1. Accessories are everything
A typical Apfel outfit comprises clanging armfuls of bracelets and multiple layers of colourful, chunky beads. Her trademark, though, is a pair of oversized, owlish spectacles, which are so bold that they add to the overall impression that even her weirdest fashion choices are unquestionably stylish and deliberate. Which, of course, they are. For Apfel, this talent in the blood: “My mother worshipped at the altar of the accessory,” she says. “She could do things with a scarf that I have never seen anyone do.”
2. Denim can be remarkable
Judging by the bold colours and mindbending patterns of much of Apfel’s wardrobe, you might not expect her to describe herself as a “denim freak”. In fact, the film reveals that some of her coolest ensembles centre around oversized denim shirts, the perfect laid-back counterpoint to all that clanging jewellery. The shirts embroidered with cartoon cows and Mickey Mouse as a cowboy are particularly fetching.
3. Fabulousness begins at home
Apfel’s house is complete loopy, full of Christmas decorations and children’s toys arranged into unusual tableaux – such as a Kermit puppet riding a life-sized plastic ostrich. Apfel’s husband, Carl, who celebrates his 100th birthday in the film, fully backs Apfel in her eccentricities and has a strong spectacles game (small, round, tortoiseshell) himself.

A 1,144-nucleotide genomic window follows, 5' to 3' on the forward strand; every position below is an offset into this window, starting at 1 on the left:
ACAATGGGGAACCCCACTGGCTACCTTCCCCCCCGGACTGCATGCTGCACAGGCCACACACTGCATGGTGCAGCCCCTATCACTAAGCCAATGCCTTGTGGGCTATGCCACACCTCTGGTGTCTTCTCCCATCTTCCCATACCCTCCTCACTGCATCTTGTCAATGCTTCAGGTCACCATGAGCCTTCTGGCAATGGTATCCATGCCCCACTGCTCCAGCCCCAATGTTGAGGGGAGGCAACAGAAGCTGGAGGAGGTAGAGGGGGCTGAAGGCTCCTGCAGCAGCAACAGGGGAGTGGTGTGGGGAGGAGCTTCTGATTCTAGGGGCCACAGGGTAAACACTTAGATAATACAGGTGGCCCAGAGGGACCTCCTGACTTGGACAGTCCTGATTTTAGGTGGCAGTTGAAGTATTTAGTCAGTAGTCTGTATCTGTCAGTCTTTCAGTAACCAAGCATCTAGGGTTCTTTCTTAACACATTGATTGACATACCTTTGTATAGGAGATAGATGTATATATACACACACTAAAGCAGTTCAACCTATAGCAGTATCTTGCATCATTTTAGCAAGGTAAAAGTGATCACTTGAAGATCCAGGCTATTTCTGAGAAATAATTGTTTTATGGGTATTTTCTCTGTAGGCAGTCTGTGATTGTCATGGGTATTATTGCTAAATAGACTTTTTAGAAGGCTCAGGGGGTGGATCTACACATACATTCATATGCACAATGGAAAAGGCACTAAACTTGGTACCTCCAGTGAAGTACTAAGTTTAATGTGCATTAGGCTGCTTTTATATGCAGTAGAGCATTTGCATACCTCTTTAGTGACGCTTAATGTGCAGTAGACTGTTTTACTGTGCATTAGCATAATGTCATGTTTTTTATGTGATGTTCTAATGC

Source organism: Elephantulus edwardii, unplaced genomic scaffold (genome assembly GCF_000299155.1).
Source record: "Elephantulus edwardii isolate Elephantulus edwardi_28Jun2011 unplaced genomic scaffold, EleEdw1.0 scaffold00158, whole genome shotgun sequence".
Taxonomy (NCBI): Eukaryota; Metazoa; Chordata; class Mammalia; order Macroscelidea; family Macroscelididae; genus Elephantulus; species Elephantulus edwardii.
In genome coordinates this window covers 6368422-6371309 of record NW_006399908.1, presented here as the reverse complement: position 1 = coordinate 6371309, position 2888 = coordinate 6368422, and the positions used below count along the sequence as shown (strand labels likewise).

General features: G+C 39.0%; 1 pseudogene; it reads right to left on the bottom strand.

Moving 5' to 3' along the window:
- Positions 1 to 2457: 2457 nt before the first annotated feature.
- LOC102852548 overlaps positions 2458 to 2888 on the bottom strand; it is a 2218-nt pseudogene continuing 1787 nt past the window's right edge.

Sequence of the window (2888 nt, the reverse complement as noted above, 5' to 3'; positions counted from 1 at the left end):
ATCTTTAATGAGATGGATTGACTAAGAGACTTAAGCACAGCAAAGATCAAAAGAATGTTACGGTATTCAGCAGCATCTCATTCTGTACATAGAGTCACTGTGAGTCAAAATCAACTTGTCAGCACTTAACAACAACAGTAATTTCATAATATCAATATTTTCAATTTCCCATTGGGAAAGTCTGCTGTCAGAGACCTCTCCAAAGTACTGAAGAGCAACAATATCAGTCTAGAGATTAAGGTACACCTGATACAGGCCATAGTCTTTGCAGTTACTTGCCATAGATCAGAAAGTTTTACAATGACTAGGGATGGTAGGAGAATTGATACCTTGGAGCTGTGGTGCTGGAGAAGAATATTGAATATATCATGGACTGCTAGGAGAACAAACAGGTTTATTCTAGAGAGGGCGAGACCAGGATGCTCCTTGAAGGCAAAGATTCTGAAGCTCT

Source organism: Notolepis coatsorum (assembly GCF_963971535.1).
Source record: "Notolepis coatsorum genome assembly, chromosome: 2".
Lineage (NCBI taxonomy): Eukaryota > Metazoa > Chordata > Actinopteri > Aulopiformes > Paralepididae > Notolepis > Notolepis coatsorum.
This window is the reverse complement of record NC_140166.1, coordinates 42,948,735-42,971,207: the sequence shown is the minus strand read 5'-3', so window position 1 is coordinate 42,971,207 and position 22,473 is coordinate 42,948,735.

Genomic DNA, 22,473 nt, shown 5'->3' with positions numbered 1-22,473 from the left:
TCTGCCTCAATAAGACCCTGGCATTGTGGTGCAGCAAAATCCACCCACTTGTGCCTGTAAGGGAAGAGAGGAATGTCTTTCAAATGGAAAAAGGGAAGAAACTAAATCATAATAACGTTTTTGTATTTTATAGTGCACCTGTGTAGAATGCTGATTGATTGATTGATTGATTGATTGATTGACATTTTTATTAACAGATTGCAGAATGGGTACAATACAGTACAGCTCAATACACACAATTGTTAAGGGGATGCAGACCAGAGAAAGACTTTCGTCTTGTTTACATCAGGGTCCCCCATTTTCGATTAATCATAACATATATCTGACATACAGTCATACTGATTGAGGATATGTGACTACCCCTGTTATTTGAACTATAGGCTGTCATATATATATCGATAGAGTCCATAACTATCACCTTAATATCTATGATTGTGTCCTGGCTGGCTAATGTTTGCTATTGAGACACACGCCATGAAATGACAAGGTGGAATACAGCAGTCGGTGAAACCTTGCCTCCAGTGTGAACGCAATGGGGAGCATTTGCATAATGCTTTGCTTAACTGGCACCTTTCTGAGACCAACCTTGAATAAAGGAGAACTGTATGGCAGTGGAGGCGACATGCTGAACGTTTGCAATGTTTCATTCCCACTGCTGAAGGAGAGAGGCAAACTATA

4. Your vocabulary can be chic, too
“She looks very Voguey” … “the cat’s pyjamas” … “going gangbusters”. While much of the fashion industry ends up stuck using just a handful of phrases (“obsessed” and “amazing” figure highly), Apfel is full of wonderfully idiosyncratic expressions.
5. Pretty is overrated
Apfel describes being told, by a shop manager, that she is “not pretty and will never be pretty”, and she confirms she that doesn’t believe herself to be so – and doesn’t care. “I’m not a pretty person. I don’t like pretty – so I don’t feel badly … Most of the world is not with me, but I don’t care.”
6. Fashion takes effort
Apfel describes the hours tracking down pieces of jewellery and haggling with shop owners over fabric: “It’s hard work; you really have to put a lot of effort into it. Everything I have, I go out and find.” And if you don’t fancy all of that faff? She says she would never judge another person’s outfit if they are happy that way. “It’s better to be happy than to be well dressed.”
guardian.co.uk © Guardian News & Media Limited 2010